Forty five chapters containing some of the best writing in English literature have been carefully and sensitively condensed into one of the finest touring productions this year.
The Royal & Derngate, Northampton, and Touring Consortium Theatre Company co-production of A Tale of Two Cities is a beautifully crafted theatrical experience, which manages to be visually stunning, audibly magnificent and dramatically enthralling, weaving the personal and the political into a breathtaking and exquisitely woven tapestry.
From the opening chorus proclamation of the infamous “best of times...worst of times” universal prologue there isn’t a dull moment in this classy, captivating, edge-of-the-seat production which demonstrates clearly and proficiently how quality theatre should be done.
This version of Charles Dickens’ epic story with a backdrop of the French Revolution and a socially deprived London was first produced in Northampton in 2014, to great critical and public acclaim. Now, that all-too-brief run has been turned into a national tour so that more have the chance to witness this stunning collaboration between director James Dacre, adaptor Mike Poulton and Oscar-winning composer Rachel Portman.
Poulton has taken a no-nonsense approach to Dickens’ sprawling story of love, passion, betrayal, social despair, sacrifice and resurrection, managing to retain important themes without losing any essence of the author’s flowing narrative in just over two-and-a-half hours.
Dacre’s direction is confident, boldly giving the drama a fast pace without falling into the trap of garbled dialogue and galloping scenes that leave the audience baffled. He understands well the desire of Dickens to hold a mirror to the signs of the times, and conveys parallels with many eras including our own.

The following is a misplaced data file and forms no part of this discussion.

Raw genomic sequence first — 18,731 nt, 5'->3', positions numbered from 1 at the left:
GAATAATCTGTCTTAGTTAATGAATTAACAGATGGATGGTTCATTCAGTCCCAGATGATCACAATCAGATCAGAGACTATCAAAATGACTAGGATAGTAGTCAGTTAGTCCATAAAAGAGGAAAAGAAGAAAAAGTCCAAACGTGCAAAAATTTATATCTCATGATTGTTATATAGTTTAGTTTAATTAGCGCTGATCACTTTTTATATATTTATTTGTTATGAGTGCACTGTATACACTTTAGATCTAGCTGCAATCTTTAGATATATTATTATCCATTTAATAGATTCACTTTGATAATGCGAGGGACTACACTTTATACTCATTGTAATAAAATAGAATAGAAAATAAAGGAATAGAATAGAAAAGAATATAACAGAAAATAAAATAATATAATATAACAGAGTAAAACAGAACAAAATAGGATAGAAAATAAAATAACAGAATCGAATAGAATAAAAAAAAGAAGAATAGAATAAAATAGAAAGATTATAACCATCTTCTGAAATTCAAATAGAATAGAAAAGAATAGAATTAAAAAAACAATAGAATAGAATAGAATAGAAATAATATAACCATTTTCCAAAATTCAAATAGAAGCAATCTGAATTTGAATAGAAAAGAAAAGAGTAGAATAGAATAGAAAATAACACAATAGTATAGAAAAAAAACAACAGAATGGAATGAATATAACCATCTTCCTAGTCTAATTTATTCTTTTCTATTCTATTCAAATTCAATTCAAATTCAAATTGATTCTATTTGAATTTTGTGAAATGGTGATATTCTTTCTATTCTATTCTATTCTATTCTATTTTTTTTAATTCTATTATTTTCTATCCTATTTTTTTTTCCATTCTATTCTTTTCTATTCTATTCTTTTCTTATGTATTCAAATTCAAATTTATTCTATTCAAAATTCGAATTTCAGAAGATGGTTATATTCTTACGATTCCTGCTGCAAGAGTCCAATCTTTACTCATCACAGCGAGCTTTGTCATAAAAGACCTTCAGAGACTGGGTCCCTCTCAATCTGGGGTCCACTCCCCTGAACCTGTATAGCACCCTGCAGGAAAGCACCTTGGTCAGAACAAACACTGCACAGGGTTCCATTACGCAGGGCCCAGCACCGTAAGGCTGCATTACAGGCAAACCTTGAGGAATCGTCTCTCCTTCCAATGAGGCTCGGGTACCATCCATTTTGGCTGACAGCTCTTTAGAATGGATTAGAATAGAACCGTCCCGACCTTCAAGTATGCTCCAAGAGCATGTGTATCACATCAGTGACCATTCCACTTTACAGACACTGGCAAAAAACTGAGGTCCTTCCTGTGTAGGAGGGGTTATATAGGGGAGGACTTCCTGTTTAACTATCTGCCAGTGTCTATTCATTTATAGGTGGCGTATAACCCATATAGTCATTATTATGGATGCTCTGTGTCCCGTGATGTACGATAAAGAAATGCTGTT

Portman’s music is ever-present but never overwhelming, providing an emotional soundtrack to both romance and revolution, while Mike Britton’s deceptively simple yet imposing set looks as though it was made for the Theatre Royal, with just a few shifts for it to become London courtroom, decadent French dwelling, or Parisian street where traitors meet their death at the guillotine.
Paul Keogan’s lighting design is perfect, focussing on characters and situations evocatively, and Ruth Hall’s rich costumes add to the period authenticity.
As if the thrilling production values aren’t high enough, the beyond excellent cast largely double up in a wide variety of roles, with the professionals boosted by local volunteers to provide extraordinary scenes and eye-catching tableaux of tumult and dramatic intensity.
Of the professional players there isn’t a weak link, though Joseph Timms gives an especially towering performance as the doomed Sydney Carton, a self-destructive alcoholic who finds in himself a selfless heroism. It is a memorable strong performance with colour and heart and his delivery of the final speech brings a tear to the eye. He is matched by a smooth and restrained Jacob Ifan as the strong-willed French aristocrat Charles Darnay.
Unmissable performances too from Patrick Romer, as the complex Dr Manette, a key character in the book whose strengths are so often played down but shown forcefully here; Shanaya Rafaat as the virtuous Lucie, loved by both Darnay and Carton; Noa Bodner as the powerful and bloodthirsty Madame Defarge; Sue Wallace as the formidable Pamela Keating and Miss Pross; and Michael Garner Sean Murray as the duplicitous Barsad.
This is a production that grasps the attention from the start and never weakens that grip, from the multilayered journey through dark and light to the heartbreaking conclusion. Clichéd though it might sound, this production is a triumph which can truly be described as the very best of times.
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